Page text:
The next day, to walk it all off, we stroll along the Boyne Ramparts. Again, it’s not a wall walk, but a truly gorgeous 8km riverside walk, taking in views of ancient castles, grand houses, forests and meadows. We spot herons and kingfishers, and pause to sit on top of what is reputed to be the oldest bridge-arch in Ireland. Information is gleaned by means of information panels en route, and if there’s one thing the Boyne Valley can’t be faulted on, it’s information panels. My friend is the type who stops to read every one, so we’ve learned plenty of information by the time we’re done.

At Trim, we walk around the castle site. Again there's no internal access until coronavirus allows, but you do get the satisfying sense that our present calamities are just hiccups in time's great sweep. I feel that if a twelfth century castle can survive, we probably might too. Lunch is at Franzinis, where the food, and the view of Trim Castle from the terrace are both fit for a king.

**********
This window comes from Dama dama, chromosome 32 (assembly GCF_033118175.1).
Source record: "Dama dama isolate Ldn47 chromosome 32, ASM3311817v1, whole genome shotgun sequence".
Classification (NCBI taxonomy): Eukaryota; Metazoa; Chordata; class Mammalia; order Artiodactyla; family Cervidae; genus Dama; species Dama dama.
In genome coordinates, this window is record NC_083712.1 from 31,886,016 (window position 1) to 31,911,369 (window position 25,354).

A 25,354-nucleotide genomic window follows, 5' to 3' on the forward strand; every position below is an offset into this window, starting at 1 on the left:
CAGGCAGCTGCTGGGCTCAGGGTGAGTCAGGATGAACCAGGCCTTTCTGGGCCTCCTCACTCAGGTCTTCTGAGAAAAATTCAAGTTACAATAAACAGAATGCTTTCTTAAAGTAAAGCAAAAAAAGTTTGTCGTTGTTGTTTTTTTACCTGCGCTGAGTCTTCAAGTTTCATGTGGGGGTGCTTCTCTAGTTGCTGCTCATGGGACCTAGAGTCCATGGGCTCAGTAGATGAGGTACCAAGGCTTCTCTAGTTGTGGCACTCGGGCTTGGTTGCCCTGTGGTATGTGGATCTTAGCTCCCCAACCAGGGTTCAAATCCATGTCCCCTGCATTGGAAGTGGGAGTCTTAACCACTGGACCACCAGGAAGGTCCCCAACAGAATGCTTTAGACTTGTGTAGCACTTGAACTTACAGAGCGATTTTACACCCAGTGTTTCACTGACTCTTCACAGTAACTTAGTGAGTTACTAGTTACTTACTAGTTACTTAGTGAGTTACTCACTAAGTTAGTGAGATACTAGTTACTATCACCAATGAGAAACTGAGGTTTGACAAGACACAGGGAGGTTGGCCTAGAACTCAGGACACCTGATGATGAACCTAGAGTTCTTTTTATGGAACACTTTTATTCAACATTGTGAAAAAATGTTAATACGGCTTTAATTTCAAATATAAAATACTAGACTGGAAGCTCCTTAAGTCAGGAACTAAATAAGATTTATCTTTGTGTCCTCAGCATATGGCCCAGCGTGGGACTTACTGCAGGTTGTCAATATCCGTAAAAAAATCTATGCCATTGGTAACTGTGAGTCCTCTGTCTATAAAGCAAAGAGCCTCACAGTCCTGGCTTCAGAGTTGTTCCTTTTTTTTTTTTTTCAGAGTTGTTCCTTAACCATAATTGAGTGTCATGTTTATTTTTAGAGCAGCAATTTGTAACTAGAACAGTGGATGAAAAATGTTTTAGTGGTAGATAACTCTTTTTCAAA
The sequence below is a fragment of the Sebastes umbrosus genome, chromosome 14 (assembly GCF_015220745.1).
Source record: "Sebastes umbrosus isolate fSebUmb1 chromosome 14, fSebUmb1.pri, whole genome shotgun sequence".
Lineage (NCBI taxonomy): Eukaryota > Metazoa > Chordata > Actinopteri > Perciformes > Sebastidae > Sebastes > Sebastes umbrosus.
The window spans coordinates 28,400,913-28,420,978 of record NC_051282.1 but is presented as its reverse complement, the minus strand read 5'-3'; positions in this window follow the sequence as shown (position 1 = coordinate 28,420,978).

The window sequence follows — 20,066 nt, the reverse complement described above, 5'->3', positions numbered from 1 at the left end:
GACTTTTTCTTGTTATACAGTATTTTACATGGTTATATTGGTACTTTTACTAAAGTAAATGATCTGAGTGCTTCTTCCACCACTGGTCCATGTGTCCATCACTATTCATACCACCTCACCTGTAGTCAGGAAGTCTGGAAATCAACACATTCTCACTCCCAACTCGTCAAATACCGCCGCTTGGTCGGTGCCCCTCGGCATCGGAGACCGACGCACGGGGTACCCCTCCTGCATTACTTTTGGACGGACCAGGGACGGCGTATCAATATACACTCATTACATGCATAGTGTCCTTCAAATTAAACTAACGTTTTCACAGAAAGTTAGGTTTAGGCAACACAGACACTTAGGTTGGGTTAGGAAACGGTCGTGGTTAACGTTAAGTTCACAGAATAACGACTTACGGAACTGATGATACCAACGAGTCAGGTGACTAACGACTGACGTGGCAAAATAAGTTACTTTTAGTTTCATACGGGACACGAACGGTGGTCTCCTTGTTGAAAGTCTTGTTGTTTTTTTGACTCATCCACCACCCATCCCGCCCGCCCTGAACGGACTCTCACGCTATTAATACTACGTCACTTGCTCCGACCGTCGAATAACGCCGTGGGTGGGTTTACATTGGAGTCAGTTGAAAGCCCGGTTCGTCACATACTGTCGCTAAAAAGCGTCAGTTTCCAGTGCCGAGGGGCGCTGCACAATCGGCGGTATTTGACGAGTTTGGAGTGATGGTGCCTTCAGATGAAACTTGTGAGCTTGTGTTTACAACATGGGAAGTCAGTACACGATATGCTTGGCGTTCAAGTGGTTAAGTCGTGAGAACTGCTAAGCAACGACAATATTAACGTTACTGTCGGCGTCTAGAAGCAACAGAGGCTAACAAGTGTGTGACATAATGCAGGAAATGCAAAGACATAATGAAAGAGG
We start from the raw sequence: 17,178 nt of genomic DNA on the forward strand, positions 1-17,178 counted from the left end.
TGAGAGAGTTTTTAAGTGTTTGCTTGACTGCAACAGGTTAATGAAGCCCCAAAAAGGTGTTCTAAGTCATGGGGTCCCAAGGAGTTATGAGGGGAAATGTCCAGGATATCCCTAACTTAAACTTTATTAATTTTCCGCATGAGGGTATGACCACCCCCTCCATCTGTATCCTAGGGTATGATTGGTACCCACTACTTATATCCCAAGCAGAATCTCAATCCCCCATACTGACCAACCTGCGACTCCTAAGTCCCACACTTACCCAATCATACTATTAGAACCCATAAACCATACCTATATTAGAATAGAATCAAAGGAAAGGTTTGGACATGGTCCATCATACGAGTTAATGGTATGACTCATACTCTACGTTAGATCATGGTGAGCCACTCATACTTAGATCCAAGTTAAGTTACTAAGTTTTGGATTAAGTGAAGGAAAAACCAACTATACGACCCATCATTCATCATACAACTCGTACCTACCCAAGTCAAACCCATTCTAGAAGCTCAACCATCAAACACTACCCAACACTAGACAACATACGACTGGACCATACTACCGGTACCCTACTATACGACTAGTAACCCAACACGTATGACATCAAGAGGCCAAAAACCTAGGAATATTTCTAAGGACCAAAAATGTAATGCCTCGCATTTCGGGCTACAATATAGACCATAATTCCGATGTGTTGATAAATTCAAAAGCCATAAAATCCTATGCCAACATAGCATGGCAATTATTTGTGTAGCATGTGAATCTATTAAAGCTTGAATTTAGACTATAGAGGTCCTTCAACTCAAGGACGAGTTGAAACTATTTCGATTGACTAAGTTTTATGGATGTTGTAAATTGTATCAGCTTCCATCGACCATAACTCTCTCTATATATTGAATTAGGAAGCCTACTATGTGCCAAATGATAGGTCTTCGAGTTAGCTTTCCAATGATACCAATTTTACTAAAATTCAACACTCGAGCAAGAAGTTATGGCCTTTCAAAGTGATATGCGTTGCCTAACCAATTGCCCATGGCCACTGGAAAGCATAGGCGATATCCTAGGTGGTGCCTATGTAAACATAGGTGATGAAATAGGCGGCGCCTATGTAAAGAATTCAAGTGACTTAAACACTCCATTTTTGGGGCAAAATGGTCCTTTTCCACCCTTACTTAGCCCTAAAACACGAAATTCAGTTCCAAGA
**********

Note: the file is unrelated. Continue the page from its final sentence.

Foraging further on, we locate the Tomb of the Jealous Man and Woman in the ruins of St Peter and Paul’s Cathedral, where a pile of rusting pins is testament to the belief that this particular carved stone can cure warts. Neither of us is warty enough to try, but others certainly have. Be warned – if you take a pin from the pile, the tomb’s warts will accrue to you.

We eat at 79 West Street in Drogheda, an emporium of a place with gastro pub-style food on the menu downstairs and a frisky game of DJ Bingo (new to this traveller) afterwards.

Three days in the Boyne Valley, and it feels like we’re only scratching the surface of this wonderful area. Still to see are Slane Castle, the Royal Canal Greenway, Rokeby Hall, the Solstice Arts Centre, the Hill of Tara, and for those who like their kicks a little more modern, don’t forget about Tayto Park… We’ll come back soon.